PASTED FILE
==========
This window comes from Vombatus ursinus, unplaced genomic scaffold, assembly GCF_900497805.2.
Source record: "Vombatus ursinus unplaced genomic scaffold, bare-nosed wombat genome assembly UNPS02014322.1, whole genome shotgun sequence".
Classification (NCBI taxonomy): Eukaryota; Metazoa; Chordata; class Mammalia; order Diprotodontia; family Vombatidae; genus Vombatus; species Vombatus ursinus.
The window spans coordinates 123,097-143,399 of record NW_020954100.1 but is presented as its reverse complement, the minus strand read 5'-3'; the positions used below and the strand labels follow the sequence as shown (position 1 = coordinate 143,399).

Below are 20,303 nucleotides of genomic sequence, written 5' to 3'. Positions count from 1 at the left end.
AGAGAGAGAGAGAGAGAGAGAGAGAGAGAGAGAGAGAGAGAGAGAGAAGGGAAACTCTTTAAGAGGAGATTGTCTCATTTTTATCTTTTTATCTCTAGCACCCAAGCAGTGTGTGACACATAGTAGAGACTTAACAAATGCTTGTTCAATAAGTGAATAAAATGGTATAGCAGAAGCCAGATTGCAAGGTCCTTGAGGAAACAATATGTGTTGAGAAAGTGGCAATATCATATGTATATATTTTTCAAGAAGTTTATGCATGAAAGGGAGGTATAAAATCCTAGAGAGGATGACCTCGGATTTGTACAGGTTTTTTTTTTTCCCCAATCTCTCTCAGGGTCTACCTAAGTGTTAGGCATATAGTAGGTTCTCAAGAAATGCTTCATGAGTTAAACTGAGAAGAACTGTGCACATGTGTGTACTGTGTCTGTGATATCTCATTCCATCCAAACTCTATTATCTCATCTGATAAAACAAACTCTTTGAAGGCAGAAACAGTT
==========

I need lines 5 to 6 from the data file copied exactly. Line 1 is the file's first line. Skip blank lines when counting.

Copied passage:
Below are 20,303 nucleotides of genomic sequence, written 5' to 3'. Positions count from 1 at the left end.
AGAGAGAGAGAGAGAGAGAGAGAGAGAGAGAGAGAGAGAGAGAGAGAAGGGAAACTCTTTAAGAGGAGATTGTCTCATTTTTATCTTTTTATCTCTAGCACCCAAGCAGTGTGTGACACATAGTAGAGACTTAACAAATGCTTGTTCAATAAGTGAATAAAATGGTATAGCAGAAGCCAGATTGCAAGGTCCTTGAGGAAACAATATGTGTTGAGAAAGTGGCAATATCATATGTATATATTTTTCAAGAAGTTTATGCATGAAAGGGAGGTATAAAATCCTAGAGAGGATGACCTCGGATTTGTACAGGTTTTTTTTTTTCCCCAATCTCTCTCAGGGTCTACCTAAGTGTTAGGCATATAGTAGGTTCTCAAGAAATGCTTCATGAGTTAAACTGAGAAGAACTGTGCACATGTGTGTACTGTGTCTGTGATATCTCATTCCATCCAAACTCTATTATCTCATCTGATAAAACAAACTCTTTGAAGGCAGAAACAGTT